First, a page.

Volcanic eruptions dry fogs and the european palaeoenvironmental record: Localised phenomena or Hemispheric impacts?

John Grattan, J. P. Pyatt

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Abstract

This paper addresses the climatic and environmental significance of historical records of dry fogs, particularly from Mediterranean sources, which have previously been interpreted as indicating the occurrence of large scale volcanic eruptions. A consideration of material presented here suggests that such descriptions may not indicate the presence of stratospheric aerosols emitted in massive volcanic eruptions, which may be capable of affecting hemispheric climate for several years. Such descriptions may instead record the concentration of volcanic gases in the lower atmosphere from relatively minor, climatically ineffective but environmentally significant, volcanic eruptions. The ‘mystery dust veil of AD 536’ is discussed in the light of this debate and the need for caution when estimating the magnitude of a volcanic event from associated historical records is stressed.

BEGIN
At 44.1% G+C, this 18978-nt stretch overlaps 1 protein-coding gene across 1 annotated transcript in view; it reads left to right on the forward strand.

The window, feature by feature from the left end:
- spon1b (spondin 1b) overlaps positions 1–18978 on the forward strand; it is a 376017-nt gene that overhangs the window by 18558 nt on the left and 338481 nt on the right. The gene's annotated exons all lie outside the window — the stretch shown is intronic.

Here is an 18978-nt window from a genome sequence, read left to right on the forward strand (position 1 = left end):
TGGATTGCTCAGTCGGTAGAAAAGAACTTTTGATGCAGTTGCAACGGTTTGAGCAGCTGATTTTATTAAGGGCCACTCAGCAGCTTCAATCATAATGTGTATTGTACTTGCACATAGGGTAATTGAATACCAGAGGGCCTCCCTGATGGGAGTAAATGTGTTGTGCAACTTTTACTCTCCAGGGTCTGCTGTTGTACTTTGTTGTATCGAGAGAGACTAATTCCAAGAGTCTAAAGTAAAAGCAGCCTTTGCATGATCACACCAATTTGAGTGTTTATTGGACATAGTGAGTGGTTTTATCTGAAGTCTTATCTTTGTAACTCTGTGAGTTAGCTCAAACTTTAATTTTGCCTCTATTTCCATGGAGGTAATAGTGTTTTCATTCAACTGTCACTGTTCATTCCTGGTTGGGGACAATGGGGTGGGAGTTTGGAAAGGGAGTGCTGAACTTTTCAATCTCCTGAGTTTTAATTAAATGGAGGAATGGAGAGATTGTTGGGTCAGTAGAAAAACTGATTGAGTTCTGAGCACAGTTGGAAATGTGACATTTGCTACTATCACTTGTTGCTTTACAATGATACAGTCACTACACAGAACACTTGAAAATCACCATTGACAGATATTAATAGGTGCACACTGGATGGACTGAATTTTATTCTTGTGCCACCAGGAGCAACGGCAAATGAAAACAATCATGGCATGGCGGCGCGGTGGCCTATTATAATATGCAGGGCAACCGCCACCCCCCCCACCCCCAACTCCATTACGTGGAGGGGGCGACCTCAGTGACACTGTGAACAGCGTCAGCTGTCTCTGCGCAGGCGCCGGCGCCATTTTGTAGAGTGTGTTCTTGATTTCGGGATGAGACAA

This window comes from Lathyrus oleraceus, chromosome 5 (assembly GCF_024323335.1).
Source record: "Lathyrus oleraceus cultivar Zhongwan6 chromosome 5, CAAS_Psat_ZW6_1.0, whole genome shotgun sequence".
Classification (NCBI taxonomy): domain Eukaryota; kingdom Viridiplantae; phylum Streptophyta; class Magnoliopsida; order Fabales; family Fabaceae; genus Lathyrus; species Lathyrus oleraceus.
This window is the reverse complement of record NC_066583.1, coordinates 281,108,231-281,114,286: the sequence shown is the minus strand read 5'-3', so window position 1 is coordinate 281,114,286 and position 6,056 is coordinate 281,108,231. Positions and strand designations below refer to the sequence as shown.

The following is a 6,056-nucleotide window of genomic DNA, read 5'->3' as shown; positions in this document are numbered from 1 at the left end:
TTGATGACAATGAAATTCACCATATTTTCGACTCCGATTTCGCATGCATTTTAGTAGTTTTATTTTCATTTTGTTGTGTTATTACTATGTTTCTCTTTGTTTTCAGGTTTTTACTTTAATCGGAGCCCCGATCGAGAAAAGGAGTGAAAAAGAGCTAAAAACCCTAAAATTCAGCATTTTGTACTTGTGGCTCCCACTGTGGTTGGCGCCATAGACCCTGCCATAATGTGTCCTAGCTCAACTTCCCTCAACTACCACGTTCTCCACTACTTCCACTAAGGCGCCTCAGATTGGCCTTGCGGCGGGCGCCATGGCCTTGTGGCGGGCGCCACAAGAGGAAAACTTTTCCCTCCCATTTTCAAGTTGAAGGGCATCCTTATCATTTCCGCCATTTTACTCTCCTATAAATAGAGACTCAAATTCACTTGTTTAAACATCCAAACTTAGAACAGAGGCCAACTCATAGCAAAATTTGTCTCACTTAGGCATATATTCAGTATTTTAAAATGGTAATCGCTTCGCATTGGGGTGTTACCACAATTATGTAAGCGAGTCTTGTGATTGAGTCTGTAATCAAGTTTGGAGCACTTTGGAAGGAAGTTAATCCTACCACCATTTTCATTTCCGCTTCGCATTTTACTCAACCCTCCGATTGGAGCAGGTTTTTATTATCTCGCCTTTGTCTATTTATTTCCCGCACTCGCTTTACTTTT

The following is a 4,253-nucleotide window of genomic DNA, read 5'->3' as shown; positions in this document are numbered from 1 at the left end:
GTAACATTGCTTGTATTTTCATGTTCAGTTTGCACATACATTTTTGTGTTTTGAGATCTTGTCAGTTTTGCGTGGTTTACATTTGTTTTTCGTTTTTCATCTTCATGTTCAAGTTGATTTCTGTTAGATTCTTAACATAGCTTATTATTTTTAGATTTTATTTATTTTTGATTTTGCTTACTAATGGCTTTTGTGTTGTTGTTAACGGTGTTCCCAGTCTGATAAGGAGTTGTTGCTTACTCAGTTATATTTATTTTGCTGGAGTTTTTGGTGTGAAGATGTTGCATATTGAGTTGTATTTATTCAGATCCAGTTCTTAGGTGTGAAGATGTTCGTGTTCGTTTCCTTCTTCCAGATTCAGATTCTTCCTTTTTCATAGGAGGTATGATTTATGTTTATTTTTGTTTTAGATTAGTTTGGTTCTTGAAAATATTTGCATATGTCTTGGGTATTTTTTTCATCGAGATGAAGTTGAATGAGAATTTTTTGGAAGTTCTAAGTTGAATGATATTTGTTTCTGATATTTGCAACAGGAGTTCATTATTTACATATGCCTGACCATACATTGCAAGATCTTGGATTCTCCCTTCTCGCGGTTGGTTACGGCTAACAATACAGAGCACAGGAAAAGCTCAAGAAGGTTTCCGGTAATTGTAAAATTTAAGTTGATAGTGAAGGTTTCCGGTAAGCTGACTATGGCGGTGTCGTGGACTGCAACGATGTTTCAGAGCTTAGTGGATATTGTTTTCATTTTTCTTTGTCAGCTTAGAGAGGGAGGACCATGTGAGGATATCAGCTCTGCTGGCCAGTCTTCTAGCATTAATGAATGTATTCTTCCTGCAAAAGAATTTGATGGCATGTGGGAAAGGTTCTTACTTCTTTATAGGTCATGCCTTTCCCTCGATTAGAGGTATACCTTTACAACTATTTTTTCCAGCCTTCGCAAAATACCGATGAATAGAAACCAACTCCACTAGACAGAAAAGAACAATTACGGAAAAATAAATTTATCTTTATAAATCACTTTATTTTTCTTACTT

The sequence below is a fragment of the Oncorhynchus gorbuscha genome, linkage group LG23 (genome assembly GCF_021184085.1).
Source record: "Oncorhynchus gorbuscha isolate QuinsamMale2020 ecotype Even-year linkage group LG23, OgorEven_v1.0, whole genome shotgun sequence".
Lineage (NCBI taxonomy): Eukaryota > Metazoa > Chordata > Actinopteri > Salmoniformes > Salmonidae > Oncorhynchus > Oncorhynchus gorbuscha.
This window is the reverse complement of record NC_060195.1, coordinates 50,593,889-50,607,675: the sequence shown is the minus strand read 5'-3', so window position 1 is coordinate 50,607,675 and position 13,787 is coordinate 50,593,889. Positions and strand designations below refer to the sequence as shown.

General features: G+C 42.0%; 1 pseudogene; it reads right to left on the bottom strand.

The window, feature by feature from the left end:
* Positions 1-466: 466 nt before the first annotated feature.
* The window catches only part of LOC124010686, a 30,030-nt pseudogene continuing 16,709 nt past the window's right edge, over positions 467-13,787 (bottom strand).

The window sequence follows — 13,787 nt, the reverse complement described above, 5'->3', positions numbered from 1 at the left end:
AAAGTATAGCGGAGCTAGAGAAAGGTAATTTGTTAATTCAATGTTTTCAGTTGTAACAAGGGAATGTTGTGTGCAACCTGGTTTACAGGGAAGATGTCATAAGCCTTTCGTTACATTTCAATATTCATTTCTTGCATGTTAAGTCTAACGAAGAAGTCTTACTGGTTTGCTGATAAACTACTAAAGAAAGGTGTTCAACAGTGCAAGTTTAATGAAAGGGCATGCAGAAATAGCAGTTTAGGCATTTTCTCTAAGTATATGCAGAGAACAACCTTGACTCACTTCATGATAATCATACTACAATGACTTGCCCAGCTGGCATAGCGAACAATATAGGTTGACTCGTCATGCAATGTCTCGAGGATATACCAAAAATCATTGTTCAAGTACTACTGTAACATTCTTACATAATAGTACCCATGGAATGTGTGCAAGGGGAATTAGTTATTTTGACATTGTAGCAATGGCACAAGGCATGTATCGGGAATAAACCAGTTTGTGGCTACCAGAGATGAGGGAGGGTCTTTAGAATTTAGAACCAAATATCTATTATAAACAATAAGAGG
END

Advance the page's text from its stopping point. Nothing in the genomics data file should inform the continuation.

Original languageEnglish
Pages (from-to)173-179
Number of pages7
JournalGlobal and Planetary Change
Volume21
Issue number1-3
DOIs
Publication statusPublished - Jul 1999

Keywords

  • Dry fogs
  • Mystery dust veil
  • Volcanic eruption

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